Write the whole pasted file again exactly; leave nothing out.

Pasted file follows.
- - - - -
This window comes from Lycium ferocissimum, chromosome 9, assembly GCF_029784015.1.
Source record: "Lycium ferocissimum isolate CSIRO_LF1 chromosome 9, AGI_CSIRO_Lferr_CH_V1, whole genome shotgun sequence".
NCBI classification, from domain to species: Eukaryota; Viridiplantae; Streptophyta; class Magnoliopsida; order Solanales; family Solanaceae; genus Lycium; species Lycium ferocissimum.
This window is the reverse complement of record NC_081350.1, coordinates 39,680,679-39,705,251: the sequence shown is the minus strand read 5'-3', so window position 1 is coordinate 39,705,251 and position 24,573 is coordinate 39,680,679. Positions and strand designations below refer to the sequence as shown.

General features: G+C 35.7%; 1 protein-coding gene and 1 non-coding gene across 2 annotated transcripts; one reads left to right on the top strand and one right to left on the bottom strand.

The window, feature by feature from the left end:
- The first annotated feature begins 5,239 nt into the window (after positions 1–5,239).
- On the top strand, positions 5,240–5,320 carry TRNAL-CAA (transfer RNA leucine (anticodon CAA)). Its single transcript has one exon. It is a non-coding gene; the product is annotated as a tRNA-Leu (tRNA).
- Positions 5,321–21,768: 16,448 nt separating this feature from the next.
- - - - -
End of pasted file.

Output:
This window comes from Lycium ferocissimum, chromosome 9, assembly GCF_029784015.1.
Source record: "Lycium ferocissimum isolate CSIRO_LF1 chromosome 9, AGI_CSIRO_Lferr_CH_V1, whole genome shotgun sequence".
NCBI classification, from domain to species: Eukaryota; Viridiplantae; Streptophyta; class Magnoliopsida; order Solanales; family Solanaceae; genus Lycium; species Lycium ferocissimum.
This window is the reverse complement of record NC_081350.1, coordinates 39,680,679-39,705,251: the sequence shown is the minus strand read 5'-3', so window position 1 is coordinate 39,705,251 and position 24,573 is coordinate 39,680,679. Positions and strand designations below refer to the sequence as shown.

General features: G+C 35.7%; 1 protein-coding gene and 1 non-coding gene across 2 annotated transcripts; one reads left to right on the top strand and one right to left on the bottom strand.

The window, feature by feature from the left end:
- The first annotated feature begins 5,239 nt into the window (after positions 1–5,239).
- On the top strand, positions 5,240–5,320 carry TRNAL-CAA (transfer RNA leucine (anticodon CAA)). Its single transcript has one exon. It is a non-coding gene; the product is annotated as a tRNA-Leu (tRNA).
- Positions 5,321–21,768: 16,448 nt separating this feature from the next.